If I were forced to pick one word to describe the work of Barbora Kleinhamplová it would be its performativity, which, regardless of changes on the level of the meaning of her work in recent years, is the starting point or a part of most of the work by this artist.
Barbora Kleinhamplová entered the Czech art scene in 2008, at the start of her studies at the Academy of Fine Art in Prague. Today she can be regarded as one of the foremost representatives of the youngest generation of Czech artists.
The roots of Barbora Kleinhamplová’s work are closely interwoven with the features of human existence in the modern-day politico-economic order. In recent years in particular her work has taken on a socio-political dimension. It can be interpreted as a form of non-violent commentary and a critical take on aspects of modern-day society, which she portrays using symbolically and metaphorically powerful devices of association.
The performative dimension of her works stresses the role of the body and its political aspect in the context of the economic system, a system in which it is a key element. An example is the project Circle of Convergence (Kružnice splývání, 2013). Here the artist takes the idea of debt as the subject; debt as a notion or sense of the individual’s obligation to society. As a subject that alludes also to the issue of state debt, it is here explored in relation to the individual and not exclusively to a group. Indebtedness, living on credit, has in recent years become an integral part of human life and thus a kind of socially accepted norm. Today a debtor is not someone who has incurred a debt by his or her own voluntary action, the debtor is every ‘participant’, everyone whose existence is involved in the (supra)national functioning of states and unions. She represents the moment of incurrence of a debt as the symbolic extension of the human hand: a video of a group of men in a corporate setting shows them extending their hands to each other, gripping each’s others hands. The video is also about collective responsibility, which involves social indebtedness. The artist addresses the subject of debt arising as a consequence of human action through the story of Olga Hepnarová, a woman who, prompted by the feeling that society owed her something, killed several people she chose randomly. This work can be interpreted as a form of projection surface, a surface that we are unable to absorb in its full breadth with our eyes, just like the blurry photograph from the police file on Hepnarová that papers the gallery wall.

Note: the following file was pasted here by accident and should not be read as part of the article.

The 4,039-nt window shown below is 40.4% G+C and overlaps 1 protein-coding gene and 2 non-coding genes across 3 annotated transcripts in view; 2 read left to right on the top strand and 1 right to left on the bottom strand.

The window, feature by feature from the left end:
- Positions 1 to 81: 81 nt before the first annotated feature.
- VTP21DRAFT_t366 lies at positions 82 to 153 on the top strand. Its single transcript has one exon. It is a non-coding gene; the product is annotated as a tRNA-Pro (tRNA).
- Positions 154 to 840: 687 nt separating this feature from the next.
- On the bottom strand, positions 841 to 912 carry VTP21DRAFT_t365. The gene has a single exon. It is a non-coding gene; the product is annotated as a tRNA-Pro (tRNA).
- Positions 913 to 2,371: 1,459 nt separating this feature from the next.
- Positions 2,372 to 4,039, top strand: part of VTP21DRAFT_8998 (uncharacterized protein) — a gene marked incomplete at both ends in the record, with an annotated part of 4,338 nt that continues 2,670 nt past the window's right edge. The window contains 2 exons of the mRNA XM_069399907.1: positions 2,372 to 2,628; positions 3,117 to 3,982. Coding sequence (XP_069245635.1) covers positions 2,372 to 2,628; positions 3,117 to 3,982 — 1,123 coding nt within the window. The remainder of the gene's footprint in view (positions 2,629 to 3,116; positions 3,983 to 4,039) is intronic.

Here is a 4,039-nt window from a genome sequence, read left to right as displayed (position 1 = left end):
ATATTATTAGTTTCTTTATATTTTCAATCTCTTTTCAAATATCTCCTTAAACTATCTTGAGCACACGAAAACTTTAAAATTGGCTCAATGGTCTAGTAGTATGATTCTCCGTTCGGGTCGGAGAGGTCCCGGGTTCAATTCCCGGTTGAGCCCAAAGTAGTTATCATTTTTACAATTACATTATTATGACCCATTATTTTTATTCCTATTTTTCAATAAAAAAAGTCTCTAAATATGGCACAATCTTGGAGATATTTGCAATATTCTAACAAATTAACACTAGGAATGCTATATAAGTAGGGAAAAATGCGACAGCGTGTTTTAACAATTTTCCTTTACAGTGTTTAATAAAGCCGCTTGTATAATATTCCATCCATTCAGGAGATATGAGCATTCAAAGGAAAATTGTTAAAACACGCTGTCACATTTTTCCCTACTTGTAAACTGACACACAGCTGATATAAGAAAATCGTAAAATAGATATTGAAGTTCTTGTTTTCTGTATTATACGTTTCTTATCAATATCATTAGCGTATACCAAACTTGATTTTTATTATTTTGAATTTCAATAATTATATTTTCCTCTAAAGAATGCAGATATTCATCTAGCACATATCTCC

Debt is a theme that appears in other works by the artist. Mention in this respect should be made of Mass for the Forgiveness of Debts (Mše za odpuštění dluhů, 2013). Here the performative element is even stronger, as it not the documentation of a staged event but involves a real event, a performance that in mediated form is part of the resulting work – as is the case in many of the artist’s works. The piece itself rests on a form of spirituality that is today largely suppressed by secularised society. Unlike Circle of Convergence, here the economic perspective is absent – the expert perspective that is part of the installation mentioned above and a number of other works by Kleinhamplová. In this context mention can be made for example of The Lecture by Ing. Jiří Klvač Csc. on the Invisible Hand of the Market at the Secondary School in Uničov (Přednášku Ing. Jiřím Klvačem Csc. o neviditelné ruce trhu na Gymnáziu v Uničově) and many others.
Another major theme in her work is the so-called invisible hand of the market (Thinking in a Circle /Úvahy v kruhu, 2012, The Invisible Hand / Neviditelná ruka, 2013) and features of the corporate environment. She explored this thematic area in particular in her most recent works (Eye Work / Práce oka, 2014, Credible Relationship / Důvěryhodný vztah, 2014). She uses its language, resources, and aesthetics, alluding to the power and mechanisms of the market system, and its relation to and effect on the individual, the labourer fluctuating within the system – the labourer who is each one of us.